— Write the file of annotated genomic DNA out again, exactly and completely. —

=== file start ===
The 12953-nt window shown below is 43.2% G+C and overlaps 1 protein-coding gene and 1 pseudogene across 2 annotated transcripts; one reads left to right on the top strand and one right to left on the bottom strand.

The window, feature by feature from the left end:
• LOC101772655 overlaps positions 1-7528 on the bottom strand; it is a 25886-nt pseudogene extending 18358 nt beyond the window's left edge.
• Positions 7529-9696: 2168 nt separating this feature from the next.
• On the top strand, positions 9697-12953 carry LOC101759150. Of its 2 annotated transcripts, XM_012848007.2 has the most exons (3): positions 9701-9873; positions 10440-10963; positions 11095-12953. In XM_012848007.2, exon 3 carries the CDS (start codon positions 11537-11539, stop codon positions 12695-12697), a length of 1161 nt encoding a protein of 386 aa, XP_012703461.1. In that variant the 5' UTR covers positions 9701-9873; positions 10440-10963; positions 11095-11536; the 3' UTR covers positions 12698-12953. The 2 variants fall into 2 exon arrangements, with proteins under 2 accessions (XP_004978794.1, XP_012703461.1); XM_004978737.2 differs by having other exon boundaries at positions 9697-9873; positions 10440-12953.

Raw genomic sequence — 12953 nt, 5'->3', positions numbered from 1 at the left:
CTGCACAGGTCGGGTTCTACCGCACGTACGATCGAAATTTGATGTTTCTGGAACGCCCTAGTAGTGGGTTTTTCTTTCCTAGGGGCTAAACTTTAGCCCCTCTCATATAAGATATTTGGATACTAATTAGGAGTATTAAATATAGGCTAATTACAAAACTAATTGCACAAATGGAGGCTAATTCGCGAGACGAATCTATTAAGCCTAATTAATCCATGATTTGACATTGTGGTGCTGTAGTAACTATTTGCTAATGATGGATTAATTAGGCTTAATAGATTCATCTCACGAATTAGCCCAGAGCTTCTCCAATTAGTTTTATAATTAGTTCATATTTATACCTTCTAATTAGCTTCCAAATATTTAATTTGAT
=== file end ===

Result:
The 12953-nt window shown below is 43.2% G+C and overlaps 1 protein-coding gene and 1 pseudogene across 2 annotated transcripts; one reads left to right on the top strand and one right to left on the bottom strand.

The window, feature by feature from the left end:
• LOC101772655 overlaps positions 1-7528 on the bottom strand; it is a 25886-nt pseudogene extending 18358 nt beyond the window's left edge.
• Positions 7529-9696: 2168 nt separating this feature from the next.
• On the top strand, positions 9697-12953 carry LOC101759150. Of its 2 annotated transcripts, XM_012848007.2 has the most exons (3): positions 9701-9873; positions 10440-10963; positions 11095-12953. In XM_012848007.2, exon 3 carries the CDS (start codon positions 11537-11539, stop codon positions 12695-12697), a length of 1161 nt encoding a protein of 386 aa, XP_012703461.1. In that variant the 5' UTR covers positions 9701-9873; positions 10440-10963; positions 11095-11536; the 3' UTR covers positions 12698-12953. The 2 variants fall into 2 exon arrangements, with proteins under 2 accessions (XP_004978794.1, XP_012703461.1); XM_004978737.2 differs by having other exon boundaries at positions 9697-9873; positions 10440-12953.

Raw genomic sequence — 12953 nt, 5'->3', positions numbered from 1 at the left:
CTGCACAGGTCGGGTTCTACCGCACGTACGATCGAAATTTGATGTTTCTGGAACGCCCTAGTAGTGGGTTTTTCTTTCCTAGGGGCTAAACTTTAGCCCCTCTCATATAAGATATTTGGATACTAATTAGGAGTATTAAATATAGGCTAATTACAAAACTAATTGCACAAATGGAGGCTAATTCGCGAGACGAATCTATTAAGCCTAATTAATCCATGATTTGACATTGTGGTGCTGTAGTAACTATTTGCTAATGATGGATTAATTAGGCTTAATAGATTCATCTCACGAATTAGCCCAGAGCTTCTCCAATTAGTTTTATAATTAGTTCATATTTATACCTTCTAATTAGCTTCCAAATATTTAATTTGAT